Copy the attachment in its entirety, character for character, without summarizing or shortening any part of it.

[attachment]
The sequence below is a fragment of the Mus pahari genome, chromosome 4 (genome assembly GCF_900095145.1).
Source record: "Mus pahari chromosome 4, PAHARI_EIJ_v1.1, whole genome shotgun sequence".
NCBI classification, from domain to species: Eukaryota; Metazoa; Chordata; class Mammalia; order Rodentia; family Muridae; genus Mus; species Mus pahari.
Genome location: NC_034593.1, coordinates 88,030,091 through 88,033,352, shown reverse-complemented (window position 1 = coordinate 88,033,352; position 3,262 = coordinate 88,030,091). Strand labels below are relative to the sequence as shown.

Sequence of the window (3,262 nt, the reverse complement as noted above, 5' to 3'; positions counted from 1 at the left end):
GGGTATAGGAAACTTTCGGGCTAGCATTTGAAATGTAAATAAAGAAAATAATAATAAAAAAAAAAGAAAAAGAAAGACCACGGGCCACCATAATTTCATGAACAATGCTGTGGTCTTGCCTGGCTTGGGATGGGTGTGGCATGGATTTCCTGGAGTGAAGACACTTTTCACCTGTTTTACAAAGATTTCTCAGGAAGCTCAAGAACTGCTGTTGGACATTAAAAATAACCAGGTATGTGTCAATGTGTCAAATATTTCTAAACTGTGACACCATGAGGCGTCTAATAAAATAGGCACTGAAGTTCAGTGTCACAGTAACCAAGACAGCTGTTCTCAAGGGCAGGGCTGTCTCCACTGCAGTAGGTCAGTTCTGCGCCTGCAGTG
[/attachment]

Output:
The sequence below is a fragment of the Mus pahari genome, chromosome 4 (genome assembly GCF_900095145.1).
Source record: "Mus pahari chromosome 4, PAHARI_EIJ_v1.1, whole genome shotgun sequence".
NCBI classification, from domain to species: Eukaryota; Metazoa; Chordata; class Mammalia; order Rodentia; family Muridae; genus Mus; species Mus pahari.
Genome location: NC_034593.1, coordinates 88,030,091 through 88,033,352, shown reverse-complemented (window position 1 = coordinate 88,033,352; position 3,262 = coordinate 88,030,091). Strand labels below are relative to the sequence as shown.

Sequence of the window (3,262 nt, the reverse complement as noted above, 5' to 3'; positions counted from 1 at the left end):
GGGTATAGGAAACTTTCGGGCTAGCATTTGAAATGTAAATAAAGAAAATAATAATAAAAAAAAAAGAAAAAGAAAGACCACGGGCCACCATAATTTCATGAACAATGCTGTGGTCTTGCCTGGCTTGGGATGGGTGTGGCATGGATTTCCTGGAGTGAAGACACTTTTCACCTGTTTTACAAAGATTTCTCAGGAAGCTCAAGAACTGCTGTTGGACATTAAAAATAACCAGGTATGTGTCAATGTGTCAAATATTTCTAAACTGTGACACCATGAGGCGTCTAATAAAATAGGCACTGAAGTTCAGTGTCACAGTAACCAAGACAGCTGTTCTCAAGGGCAGGGCTGTCTCCACTGCAGTAGGTCAGTTCTGCGCCTGCAGTG